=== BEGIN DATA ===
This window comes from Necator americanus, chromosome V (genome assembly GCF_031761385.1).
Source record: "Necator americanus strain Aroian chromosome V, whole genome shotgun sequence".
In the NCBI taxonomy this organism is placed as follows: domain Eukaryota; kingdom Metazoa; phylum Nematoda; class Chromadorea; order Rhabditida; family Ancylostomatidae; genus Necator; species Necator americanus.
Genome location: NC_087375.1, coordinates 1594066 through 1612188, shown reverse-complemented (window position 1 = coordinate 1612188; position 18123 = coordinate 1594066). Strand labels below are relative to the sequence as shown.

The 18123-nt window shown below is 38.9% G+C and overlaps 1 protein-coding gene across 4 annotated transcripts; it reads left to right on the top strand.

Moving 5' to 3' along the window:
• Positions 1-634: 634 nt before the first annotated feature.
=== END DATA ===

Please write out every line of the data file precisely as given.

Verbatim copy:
This window comes from Necator americanus, chromosome V (genome assembly GCF_031761385.1).
Source record: "Necator americanus strain Aroian chromosome V, whole genome shotgun sequence".
In the NCBI taxonomy this organism is placed as follows: domain Eukaryota; kingdom Metazoa; phylum Nematoda; class Chromadorea; order Rhabditida; family Ancylostomatidae; genus Necator; species Necator americanus.
Genome location: NC_087375.1, coordinates 1594066 through 1612188, shown reverse-complemented (window position 1 = coordinate 1612188; position 18123 = coordinate 1594066). Strand labels below are relative to the sequence as shown.

The 18123-nt window shown below is 38.9% G+C and overlaps 1 protein-coding gene across 4 annotated transcripts; it reads left to right on the top strand.

Moving 5' to 3' along the window:
• Positions 1-634: 634 nt before the first annotated feature.